Some residents in bayou country deep in southeastern Louisiana raise alligators or crawfish. Some grow turnips. Until a local government stepped in, Chad Jarreau farmed dirt.
To be more precise, he dug up dirt on his property in Cut Off, Louisiana, graded it again and again, and sold it for use in construction projects.
Jarreau is not a wealthy man, but he had a batch of dirt on the edge of his 17-acre property that was worth more than $150,000. Or it would have been, if the local flood-control district hadn’t taken it to shore up protection against hurricanes in the low-lying area that brushes up against the Gulf of Mexico.
Jarreau, 44, knows all too well about flooding, having lost a home on another property to Hurricane Katrina. But he also wants to be paid what he considers a fair price. So he’s asked the Supreme Court to step in. The justices could announce as early as Monday whether they will hear the case.
“I’ve been digging on this land since I bought it,” Jarreau said in a telephone interview. “I didn’t think they could just take your land like that. I thought if they damaged your property, I thought they’d take care of it.”
The case raises a legal issue that the court hasn’t dealt with in nearly 70 years. The issue is whether the “just compensation” the Constitution says a government must pay when it takes someone’s property includes the value of the business that is lost because of the government’s action.
Louisiana’s Supreme Court ruled against Jarreau. State supreme courts and federal courts are divided about whether governments must cover business losses when they take private property, said Robert McNamara, a lawyer for the libertarian Institute for Justice, representing Jarreau.
The South Lafourche Levee District is responsible for flood control in the portion of the 106-mile Bayou Lafourche that runs through Cut Off before eventually draining into the Gulf. The district took the dirt from just under an acre of Jarreau’s land as well as property from some neighbors, under Louisiana laws strengthened after Hurricanes Katrina and Rita.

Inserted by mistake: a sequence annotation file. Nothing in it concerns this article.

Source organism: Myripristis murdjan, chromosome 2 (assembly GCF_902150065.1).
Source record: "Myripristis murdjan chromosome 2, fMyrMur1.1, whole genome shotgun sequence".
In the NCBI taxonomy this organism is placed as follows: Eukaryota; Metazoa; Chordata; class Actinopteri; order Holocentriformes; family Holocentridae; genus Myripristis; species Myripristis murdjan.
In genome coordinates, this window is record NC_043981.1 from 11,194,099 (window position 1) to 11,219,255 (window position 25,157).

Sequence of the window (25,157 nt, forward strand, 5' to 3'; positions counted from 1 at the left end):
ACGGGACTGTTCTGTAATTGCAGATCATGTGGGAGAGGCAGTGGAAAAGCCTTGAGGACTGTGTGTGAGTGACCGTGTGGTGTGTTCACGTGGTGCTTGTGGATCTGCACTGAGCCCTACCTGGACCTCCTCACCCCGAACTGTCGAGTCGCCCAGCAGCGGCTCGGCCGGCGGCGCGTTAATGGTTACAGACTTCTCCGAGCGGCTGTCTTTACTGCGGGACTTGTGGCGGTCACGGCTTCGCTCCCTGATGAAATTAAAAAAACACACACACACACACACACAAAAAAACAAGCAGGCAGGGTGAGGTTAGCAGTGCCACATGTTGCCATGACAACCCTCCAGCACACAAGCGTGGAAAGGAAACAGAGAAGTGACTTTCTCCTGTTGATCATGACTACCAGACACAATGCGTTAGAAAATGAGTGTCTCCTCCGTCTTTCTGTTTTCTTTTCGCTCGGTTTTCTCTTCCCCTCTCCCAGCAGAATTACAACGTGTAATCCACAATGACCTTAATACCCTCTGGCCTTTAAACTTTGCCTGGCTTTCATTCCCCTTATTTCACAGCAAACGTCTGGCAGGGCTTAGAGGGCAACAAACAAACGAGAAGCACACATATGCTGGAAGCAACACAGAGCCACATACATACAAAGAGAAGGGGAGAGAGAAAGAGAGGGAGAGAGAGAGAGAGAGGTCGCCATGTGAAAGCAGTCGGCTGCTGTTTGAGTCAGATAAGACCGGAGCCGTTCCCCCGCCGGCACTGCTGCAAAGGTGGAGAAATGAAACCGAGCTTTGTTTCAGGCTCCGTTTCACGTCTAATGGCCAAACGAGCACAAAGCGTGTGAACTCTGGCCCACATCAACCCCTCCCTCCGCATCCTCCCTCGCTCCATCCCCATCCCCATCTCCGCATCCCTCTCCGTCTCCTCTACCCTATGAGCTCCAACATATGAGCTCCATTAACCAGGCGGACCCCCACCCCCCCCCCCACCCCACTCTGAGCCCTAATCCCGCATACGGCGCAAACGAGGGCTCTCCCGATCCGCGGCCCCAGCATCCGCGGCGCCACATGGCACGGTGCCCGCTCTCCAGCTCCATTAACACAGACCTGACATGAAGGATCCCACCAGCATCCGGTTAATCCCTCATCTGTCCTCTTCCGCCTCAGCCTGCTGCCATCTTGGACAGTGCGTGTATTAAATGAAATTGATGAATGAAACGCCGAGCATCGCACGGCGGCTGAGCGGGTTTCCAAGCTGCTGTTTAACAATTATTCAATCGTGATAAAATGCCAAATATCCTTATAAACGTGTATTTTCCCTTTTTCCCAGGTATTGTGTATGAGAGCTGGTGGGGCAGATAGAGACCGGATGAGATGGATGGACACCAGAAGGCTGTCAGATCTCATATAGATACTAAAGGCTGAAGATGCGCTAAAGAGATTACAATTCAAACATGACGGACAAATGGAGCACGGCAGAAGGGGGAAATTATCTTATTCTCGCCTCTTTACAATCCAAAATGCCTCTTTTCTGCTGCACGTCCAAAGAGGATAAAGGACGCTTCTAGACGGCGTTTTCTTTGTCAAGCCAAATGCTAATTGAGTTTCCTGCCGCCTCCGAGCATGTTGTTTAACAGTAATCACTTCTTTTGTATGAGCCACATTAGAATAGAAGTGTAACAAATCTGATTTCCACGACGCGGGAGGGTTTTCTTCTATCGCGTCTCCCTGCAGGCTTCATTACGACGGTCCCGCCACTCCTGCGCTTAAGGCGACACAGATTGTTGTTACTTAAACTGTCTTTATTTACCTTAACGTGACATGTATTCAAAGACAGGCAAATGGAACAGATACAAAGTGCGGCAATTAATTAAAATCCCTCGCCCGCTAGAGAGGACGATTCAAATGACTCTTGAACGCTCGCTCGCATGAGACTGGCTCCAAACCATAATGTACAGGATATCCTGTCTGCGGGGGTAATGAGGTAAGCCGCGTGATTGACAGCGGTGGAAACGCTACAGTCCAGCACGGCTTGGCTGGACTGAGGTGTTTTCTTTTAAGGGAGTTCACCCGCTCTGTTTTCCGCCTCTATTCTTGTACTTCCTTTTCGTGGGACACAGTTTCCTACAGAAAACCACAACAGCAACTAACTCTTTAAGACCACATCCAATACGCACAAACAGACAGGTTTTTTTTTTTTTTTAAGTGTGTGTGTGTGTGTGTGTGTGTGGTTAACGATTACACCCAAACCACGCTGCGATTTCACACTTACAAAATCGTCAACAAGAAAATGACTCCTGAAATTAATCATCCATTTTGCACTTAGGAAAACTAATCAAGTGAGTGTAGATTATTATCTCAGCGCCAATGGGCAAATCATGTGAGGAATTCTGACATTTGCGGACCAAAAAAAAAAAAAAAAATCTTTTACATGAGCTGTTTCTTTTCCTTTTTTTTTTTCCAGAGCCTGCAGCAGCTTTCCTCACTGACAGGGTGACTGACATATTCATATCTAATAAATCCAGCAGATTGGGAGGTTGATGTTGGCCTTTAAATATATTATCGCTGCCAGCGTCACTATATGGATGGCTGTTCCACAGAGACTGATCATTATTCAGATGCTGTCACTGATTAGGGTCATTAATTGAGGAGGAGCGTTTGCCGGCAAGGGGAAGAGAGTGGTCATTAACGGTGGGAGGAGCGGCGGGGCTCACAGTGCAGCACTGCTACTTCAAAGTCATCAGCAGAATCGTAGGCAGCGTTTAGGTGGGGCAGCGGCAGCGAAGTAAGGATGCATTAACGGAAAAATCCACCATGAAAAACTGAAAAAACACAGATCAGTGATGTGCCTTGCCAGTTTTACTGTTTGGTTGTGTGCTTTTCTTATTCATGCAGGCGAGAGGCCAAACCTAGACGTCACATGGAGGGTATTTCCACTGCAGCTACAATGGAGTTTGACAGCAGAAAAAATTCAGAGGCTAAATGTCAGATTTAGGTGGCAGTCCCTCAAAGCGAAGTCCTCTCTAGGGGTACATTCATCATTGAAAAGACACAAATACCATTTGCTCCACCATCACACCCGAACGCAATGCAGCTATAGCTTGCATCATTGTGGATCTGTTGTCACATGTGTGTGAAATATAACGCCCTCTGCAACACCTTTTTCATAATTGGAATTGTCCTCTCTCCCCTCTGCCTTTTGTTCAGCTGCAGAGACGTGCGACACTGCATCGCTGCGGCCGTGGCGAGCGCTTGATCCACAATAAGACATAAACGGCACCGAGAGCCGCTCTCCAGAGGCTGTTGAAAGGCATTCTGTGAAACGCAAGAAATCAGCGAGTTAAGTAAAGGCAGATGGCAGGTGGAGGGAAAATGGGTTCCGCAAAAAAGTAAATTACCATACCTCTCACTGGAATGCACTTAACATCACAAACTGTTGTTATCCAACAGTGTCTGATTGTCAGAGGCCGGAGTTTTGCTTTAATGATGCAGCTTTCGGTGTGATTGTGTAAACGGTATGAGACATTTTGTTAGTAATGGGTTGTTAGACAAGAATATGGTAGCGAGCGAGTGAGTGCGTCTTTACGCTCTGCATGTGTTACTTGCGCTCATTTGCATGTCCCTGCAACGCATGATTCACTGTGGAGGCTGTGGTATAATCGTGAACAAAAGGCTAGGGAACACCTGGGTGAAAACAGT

Without the levee system, Jarreau’s property would flood frequently, said Loulan Pitre Jr., a former state lawmaker who is the lawyer for the levee district. “There is a strong policy to say that this is all subject to flooding, and it’s reasonable to expect a small sacrifice to protect everyone.”
The levee district certainly thought the sacrifice was small. It initially sent Jarreau a check for $1,326, after notifying him in 2011 that it was going to take the dirt from Jarreau’s land that was closest to the bayou.
Jarreau couldn’t believe the paltry sum and kept digging because he had a contract for 23,000 cubic yards of dirt — enough to cover a football field nearly a foot deep — with a private company that does a lot of work on the levees in coastal Louisiana.
But then the levee district sued to make Jarreau stop digging. Their legal fight eventually went to trial. A judge ruled that Jarreau should be paid nearly $12,000 for the land itself and another $164,000 for his business losses. At the end of the state appeals process, Jarreau was left with just the $12,000.
Many properties in the bayous are long rectangles, with the lowest ground near the water and higher land at the other end.
It’s the property nearest the water, what the locals call the back of their tracts, that can be used for flood control.
Jarreau said he didn’t know that before his six-year-long legal fight.
“I dug up pretty much the whole property. I started in the front. I would have started in the back,” he said.